**Overall Strategy of BFS Algorithm**

Breadth-first search starts at a given vertex *s*, which is at level 0. In the first stage, we visit all the vertices that are at the distance of one edge away. When we visit there, we paint as “visited,” the vertices adjacent to the start vertex *s* – these vertices are placed into level 1. In the second stage, we visit all the new vertices we can reach at the distance of two edges away from the source vertex s. These new vertices, which are adjacent to level 1 vertices and not previously assigned to a level, are placed into level 2, and so on. The BFS traversal terminates when every vertex has been visited.

To keep track of progress, breadth-first-search colors each vertex. Each vertex of the graph is in one of three states:

1. Undiscovered;

2. Discovered but not fully explored; and

3. Fully explored.

The state of a vertex, *u*, is stored in a color variable as follows:

1. color[*u*] = White – for the “undiscovered” state,

2. color [*u*] = Gray – for the “discovered but not fully explored” state, and

3. color [*u*] = Black – for the “fully explored” state.

**a**. After initialization (paint every vertex white, set d[*u*] to infinity for each vertex *u*, and set the parent of every vertex to be NIL), the source vertex is discovered in line 5. Lines 8-9 initialize Q to contain just the source vertex *s*.

**b**. The algorithm discovers all vertices 1 edge from *s* i.e., discovered all vertices (*w* and *r*) at level 1.

**c**.

**d**. The algorithm discovers all vertices 2 edges from *s* i.e., discovered all vertices (*t*, *x*, and *v*) at level 2.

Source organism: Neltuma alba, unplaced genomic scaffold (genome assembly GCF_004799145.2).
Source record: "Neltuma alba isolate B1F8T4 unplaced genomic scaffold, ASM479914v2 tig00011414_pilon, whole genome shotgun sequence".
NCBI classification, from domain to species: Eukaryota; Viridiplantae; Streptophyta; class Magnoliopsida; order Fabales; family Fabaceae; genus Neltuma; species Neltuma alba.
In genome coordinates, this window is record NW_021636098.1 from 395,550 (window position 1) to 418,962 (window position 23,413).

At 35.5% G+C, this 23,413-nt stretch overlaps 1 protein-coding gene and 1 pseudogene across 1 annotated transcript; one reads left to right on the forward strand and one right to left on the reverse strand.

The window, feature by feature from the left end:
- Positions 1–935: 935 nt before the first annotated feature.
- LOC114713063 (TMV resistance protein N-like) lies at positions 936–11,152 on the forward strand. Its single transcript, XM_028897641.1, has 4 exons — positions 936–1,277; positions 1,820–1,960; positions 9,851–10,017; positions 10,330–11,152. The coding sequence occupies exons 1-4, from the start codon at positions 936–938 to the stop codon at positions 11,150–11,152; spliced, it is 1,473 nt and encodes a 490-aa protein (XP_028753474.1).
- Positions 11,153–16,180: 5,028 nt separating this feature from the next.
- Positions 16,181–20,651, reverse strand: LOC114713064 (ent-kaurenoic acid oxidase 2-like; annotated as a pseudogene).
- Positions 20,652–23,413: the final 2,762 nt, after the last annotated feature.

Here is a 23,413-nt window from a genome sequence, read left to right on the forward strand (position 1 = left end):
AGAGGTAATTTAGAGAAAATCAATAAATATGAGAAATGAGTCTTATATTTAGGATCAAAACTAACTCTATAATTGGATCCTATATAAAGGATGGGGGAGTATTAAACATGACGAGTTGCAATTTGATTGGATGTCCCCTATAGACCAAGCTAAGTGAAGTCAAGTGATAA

**e**.

**f**.

**g**. The algorithm discovers all vertices 3 edges from *s* i.e., discovered all vertices (*u* and *y*) at level 3.

**h**.

**i**. The algorithm terminates when every vertex has been fully explored.

**Analysis**

- The while-loop in breadth-first search is executed at most |V| times. The reason is that every vertex enqueued at most once. So, we have O(V).
- The for-loop inside the while-loop is executed at most |E| times if G is a directed graph or 2|E| times if G is undirected. The reason is that every vertex dequeued at most once and we examine (
*u*,*v*) only when*u*is dequeued. Therefore, every edge examined at most once if directed, at most twice if undirected. So, we have O(E).

Therefore, the total running time for breadth-first search traversal is O(V + E).

/** Checks if the specified value exists in the binary tree */ public static boolean search( Node node, int value ) { // Check if it's an empty tree. if( node == null ) { return false; } Queue<Node> queue = new LinkedList<Node>( ); queue.offer( node ); while( ! queue.isEmpty( ) ) { Node currentNode = queue.poll( ); // System.out.print(" "+currentNode.data); // if( currentNode.data == value ) { // Found the value! return true; } if( currentNode.left != null ) { queue.offer( currentNode.left );// The offer(E e) method is used to insert the specified element // into this priority queue. } if( currentNode.right != null ) { queue.offer( currentNode.right ); } } // Not found. return false; }